query: education organizing

Discussion list for COMM-ORG colist at comm-org.wisc.edu
Tue Jan 29 11:13:54 CST 2008


[ed:  thanks to Brad for responding to Doug's query.]

From: Brad Fields <bradfields at yahoo.com>


I am leaving the specifics of a longer school year to an off-list 
communication.  However, I believe Doug touches on a larger issue of why 
there are so few organizing campaigns of any kind, any objective for 
inner city school reform.  In Baltimore, Maryland, with the exception of 
the upper tier high schools we are basically warehousing children and 
then shipping them out with fifth grade reading and math levels; those, 
that is, of the thirty percent of ninth graders that we graduate.
Brad Fields
ex organizer
current teacher

Discussion list for COMM-ORG wrote:
> --------
> This is a COMM-ORG 'colist' message.
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> --------
>  
> [ed:  please feel welcomed to discuss the community organizing 
> dimensions of Doug's query on-list, but I would prefer any debate on 
> whether to lengthen the school year take place off-list.]
>
> From: DougRHess at aol.com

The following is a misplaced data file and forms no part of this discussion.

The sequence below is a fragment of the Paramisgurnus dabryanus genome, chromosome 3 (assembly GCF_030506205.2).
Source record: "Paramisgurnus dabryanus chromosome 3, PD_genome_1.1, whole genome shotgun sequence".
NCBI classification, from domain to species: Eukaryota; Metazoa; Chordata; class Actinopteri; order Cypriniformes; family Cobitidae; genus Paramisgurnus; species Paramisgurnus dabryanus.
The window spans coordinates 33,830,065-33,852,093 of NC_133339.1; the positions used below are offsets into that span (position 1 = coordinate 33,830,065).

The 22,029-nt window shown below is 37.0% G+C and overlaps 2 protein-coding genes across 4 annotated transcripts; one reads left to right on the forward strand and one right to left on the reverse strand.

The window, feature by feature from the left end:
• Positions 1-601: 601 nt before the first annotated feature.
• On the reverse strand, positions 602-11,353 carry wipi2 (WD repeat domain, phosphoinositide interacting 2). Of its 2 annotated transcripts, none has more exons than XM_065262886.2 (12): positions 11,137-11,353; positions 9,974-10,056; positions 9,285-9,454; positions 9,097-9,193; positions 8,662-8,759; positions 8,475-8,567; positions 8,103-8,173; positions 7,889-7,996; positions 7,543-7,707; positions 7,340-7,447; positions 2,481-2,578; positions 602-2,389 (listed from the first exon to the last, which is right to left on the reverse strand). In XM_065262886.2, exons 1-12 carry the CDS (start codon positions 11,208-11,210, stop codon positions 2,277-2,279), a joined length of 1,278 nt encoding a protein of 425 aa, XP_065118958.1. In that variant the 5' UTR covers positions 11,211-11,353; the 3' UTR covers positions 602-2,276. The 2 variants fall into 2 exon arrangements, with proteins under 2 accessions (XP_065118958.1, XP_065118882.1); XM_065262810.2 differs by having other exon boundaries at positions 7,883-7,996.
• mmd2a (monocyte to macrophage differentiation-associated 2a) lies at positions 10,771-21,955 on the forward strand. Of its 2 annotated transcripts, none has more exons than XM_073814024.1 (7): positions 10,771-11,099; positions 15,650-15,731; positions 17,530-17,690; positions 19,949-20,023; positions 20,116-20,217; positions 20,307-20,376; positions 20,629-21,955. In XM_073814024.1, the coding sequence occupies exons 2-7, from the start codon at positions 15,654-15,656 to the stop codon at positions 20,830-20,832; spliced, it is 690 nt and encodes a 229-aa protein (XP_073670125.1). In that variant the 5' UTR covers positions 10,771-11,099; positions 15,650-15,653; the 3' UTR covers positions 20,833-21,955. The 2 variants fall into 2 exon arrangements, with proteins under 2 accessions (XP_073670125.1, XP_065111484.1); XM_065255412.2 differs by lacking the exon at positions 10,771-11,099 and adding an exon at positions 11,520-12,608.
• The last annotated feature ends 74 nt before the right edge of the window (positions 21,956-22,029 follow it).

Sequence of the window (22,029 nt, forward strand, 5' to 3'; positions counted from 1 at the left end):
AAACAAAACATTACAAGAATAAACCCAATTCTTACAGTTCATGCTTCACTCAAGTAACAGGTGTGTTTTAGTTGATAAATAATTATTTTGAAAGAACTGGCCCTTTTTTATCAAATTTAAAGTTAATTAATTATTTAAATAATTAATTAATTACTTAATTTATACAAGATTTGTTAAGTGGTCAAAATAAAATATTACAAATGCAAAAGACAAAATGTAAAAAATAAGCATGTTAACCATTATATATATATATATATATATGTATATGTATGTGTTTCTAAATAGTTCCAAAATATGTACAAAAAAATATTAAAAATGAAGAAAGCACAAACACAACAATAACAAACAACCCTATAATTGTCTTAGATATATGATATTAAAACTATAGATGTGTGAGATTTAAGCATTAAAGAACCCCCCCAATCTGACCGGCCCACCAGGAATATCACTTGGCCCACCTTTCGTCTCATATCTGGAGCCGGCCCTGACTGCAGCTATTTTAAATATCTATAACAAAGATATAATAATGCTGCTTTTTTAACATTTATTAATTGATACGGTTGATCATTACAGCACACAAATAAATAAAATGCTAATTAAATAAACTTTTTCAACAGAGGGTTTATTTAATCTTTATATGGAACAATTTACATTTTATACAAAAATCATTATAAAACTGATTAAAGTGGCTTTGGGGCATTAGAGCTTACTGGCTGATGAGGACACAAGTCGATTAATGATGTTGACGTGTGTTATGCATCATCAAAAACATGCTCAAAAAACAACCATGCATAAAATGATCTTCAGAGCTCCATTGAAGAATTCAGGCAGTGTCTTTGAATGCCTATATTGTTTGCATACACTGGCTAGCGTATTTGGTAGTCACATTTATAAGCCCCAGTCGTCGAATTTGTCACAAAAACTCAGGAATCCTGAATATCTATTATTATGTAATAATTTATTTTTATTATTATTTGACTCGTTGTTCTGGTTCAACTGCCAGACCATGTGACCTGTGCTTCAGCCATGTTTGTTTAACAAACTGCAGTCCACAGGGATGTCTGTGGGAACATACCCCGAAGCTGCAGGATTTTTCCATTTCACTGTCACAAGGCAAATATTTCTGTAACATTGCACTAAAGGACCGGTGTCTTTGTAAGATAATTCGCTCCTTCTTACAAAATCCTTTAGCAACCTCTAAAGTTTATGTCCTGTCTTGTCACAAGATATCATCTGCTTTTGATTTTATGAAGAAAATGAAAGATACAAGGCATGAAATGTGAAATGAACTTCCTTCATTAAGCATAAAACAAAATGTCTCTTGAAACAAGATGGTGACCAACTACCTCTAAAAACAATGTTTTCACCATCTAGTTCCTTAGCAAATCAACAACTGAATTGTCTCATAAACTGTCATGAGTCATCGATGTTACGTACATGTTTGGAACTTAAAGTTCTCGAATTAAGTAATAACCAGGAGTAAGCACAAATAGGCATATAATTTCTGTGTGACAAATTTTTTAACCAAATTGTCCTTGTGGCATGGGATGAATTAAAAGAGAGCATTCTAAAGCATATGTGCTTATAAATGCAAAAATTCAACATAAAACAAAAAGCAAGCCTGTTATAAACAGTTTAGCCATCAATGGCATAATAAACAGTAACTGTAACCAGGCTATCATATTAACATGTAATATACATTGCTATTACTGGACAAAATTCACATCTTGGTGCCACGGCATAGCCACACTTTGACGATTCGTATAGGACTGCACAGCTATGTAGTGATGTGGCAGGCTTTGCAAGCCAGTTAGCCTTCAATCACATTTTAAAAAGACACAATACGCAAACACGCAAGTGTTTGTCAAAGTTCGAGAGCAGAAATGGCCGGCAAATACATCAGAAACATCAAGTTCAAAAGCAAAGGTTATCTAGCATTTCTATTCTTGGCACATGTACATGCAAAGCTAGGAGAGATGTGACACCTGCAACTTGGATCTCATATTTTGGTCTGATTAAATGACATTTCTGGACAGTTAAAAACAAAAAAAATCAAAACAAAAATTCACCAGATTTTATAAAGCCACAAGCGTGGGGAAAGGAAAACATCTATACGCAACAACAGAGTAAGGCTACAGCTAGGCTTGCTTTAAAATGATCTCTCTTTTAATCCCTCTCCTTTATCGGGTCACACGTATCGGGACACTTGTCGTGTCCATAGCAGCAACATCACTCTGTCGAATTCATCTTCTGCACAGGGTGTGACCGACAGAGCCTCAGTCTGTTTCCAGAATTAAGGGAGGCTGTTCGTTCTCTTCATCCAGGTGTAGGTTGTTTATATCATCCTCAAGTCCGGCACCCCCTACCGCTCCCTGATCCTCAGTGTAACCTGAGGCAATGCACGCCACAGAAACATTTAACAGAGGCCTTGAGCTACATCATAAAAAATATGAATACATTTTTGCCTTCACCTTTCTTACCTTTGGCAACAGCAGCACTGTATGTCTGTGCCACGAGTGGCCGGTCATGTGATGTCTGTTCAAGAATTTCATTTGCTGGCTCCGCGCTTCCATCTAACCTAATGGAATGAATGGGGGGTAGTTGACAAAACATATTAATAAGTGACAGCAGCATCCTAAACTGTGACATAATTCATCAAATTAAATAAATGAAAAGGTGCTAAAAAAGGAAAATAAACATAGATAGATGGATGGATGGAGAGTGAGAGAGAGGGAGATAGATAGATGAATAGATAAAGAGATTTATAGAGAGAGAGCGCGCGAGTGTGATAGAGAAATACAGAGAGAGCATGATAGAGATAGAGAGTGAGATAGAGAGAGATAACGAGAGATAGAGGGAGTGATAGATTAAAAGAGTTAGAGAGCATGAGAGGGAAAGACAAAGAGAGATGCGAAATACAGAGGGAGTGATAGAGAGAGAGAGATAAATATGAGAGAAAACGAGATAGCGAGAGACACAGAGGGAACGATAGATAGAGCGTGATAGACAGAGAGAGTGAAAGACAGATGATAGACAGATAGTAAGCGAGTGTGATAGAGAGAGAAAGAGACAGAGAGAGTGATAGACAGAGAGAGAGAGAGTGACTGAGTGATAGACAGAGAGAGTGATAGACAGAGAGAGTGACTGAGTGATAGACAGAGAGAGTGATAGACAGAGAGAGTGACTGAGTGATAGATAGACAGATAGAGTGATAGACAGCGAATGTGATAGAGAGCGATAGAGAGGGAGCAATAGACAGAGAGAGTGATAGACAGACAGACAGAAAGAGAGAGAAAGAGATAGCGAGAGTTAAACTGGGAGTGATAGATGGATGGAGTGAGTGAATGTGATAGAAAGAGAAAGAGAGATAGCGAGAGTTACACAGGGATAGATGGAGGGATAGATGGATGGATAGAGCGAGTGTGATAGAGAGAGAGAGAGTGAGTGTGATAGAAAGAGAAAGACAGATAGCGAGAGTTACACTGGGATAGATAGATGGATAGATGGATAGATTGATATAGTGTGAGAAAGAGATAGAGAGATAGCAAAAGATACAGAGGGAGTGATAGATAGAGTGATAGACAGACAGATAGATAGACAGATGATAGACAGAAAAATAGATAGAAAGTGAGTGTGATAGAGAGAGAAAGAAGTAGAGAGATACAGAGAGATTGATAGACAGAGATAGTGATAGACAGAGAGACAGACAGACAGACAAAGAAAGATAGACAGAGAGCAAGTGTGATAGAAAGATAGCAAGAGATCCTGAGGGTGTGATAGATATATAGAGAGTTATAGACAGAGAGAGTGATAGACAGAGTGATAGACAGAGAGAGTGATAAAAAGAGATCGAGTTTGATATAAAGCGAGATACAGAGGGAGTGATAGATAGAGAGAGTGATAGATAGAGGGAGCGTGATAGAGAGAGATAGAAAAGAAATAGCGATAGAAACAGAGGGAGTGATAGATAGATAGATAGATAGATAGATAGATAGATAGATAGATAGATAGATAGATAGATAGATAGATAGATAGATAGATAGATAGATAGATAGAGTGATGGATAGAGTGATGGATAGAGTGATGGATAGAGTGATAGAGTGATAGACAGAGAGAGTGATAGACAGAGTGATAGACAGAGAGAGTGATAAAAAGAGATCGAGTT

>
> Hi, comm-orgers (?; comm-orgians?):
>  
> Here's a question that's always rattled around in my head and I'm thinking  
> some people on here might have the answer to it. Perhaps it's there's 
> obvious  
> answers (see below), but I've always wondered why there's not a movement 
> or  
> campaign for a longer school year. Many other nations have longer school 
> years  
> than we do and the benefits to the poor would be obvious (more time for 
> kids
> in  supervised setting making work easier for parents, additional nutrition
> program  participation (a net transfer to the poor), and less chance of 
> kids
> from  low-income households falling behind their wealthier peers over the  
> now-shortened summer break (that there is a summer-decline gap is well  
> researched)).
>  
> Obviously there are administrative and political hurdles to overcome (not  
> all schools are prepared for the hottest days of summer and there are  
> increased
> costs all around and a change to the lives of teachers, staff, etc.).  
> But it
> seems that the benefits to the folks we organize would be worth it, 
> even  it
> the summer vacation was only cut by a few weeks. Or are many low income  
> children already are in summer schools or summer programs of some kind 
> that make  
> the need less apparent?
>  
> Children may hate me (but they always give my the flu any, the li'l  
> vermin):
> but why not year-round schooling?
>  
> -Doug
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